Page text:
Editor’s note: Christine Phang has recently written a contextual analysis of the Oscar-nominated documentary, The Act of Killing. After we read her essay we asked her to give us her opinion on the recent attacks on the film that have been levied by BBC honcho Nick Fraser. Fraser is extremely influential in the documentary world, and his strange one-man war against this remarkable film calls for a response, this time from someone closer to the story, someone whose family lived through the genocide.
My name is Christine Phang, I am currently studying film at Concordia University in Montreal. I was born and raised in Canada, and my family is ethnically Chinese. My parents immigrated to Canada in 1978, but were born and raised in Indonesia as the seventh generation in a lineage of Chinese immigrants.
Although I myself have never lived in Indonesia, my parents and grandparents have experienced the traumas of the 1965 genocide, and these stories are very important to me.
I am grateful that no members of my family have been direct victims of violence or murder, but I know the fear resides in them. I recently discovered that my father still occasionally encounters the same recurring nightmare; four to five artillery-armed squad men doing routine house checks, my father burning books and anything containing Chinese writing (my grandfather was a teacher, so this act had even more significance), his family huddling together and praying for safety…
Because they knew at any time the man of the household could easily be detained and killed. My father only experiences this in his sleep now, but at one time it was a reality, the kind of harrowing reality that is acted out in the Oscar-nominated documentary The Act of Killing, co-directed by Joshua Oppenheimer.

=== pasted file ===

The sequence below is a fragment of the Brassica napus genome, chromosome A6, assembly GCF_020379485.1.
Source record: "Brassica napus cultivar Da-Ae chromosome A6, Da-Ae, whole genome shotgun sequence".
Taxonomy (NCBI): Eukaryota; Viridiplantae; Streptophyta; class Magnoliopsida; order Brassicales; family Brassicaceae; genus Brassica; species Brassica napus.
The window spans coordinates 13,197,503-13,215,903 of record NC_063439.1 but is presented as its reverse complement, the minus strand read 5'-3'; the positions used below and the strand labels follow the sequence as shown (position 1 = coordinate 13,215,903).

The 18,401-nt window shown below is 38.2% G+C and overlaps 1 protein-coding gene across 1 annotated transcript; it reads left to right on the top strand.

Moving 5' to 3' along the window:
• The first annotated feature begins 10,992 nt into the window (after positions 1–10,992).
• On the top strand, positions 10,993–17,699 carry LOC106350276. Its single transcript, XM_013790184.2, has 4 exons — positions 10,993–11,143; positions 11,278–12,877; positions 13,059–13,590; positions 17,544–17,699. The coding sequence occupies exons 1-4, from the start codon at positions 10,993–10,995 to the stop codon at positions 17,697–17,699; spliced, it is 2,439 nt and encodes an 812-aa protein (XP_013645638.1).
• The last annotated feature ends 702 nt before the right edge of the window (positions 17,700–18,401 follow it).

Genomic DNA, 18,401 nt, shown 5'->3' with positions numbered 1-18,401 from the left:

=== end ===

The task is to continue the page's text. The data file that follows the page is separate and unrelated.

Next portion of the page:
BBC Commissioning Editor Nick Fraser has recently written a Guardian article expressing his discontent with The Act of Killing. While I understand where his concerns come from, I believe Fraser shows a lack of consideration on one important aspect of this film: context. His oversight, in turn, distorts the intent of the film and ultimately ignores the impact it has made.
A primary problem Fraser has with The Act of Killing is its focus on the perpetrators, and the privilege Oppenheimer gives them to recreate the horrific actions once executed in the past.
I think it is most important to realize that the purpose here was not to have the killers recreate these scenes as some sort of exercise in glorification, rather it is more appropriate to view the reenactments as tools to tap into the reflective consciousness to which they have seemingly become impervious.
The fact that the perpetrators are the stars of film does not mean they are celebrated subjects, a fact, judging from the majority of global reaction to the film, to be common sense.
In fact, focusing on the squad members allows them to admit on camera their cruelty and corruption from their own mouths, an ugly narrative that would otherwise continue to be ignored.
I see Fraser’s point when he says these surreal scenes do not supply much information on the history of the 1965 killings, however they were acted out not simply for factual purposes – but were intended to reveal an emotional transmutation experienced by human beings who have killed thousands of innocent people, and this approach does not deter the progressive transformative power of the film in any way.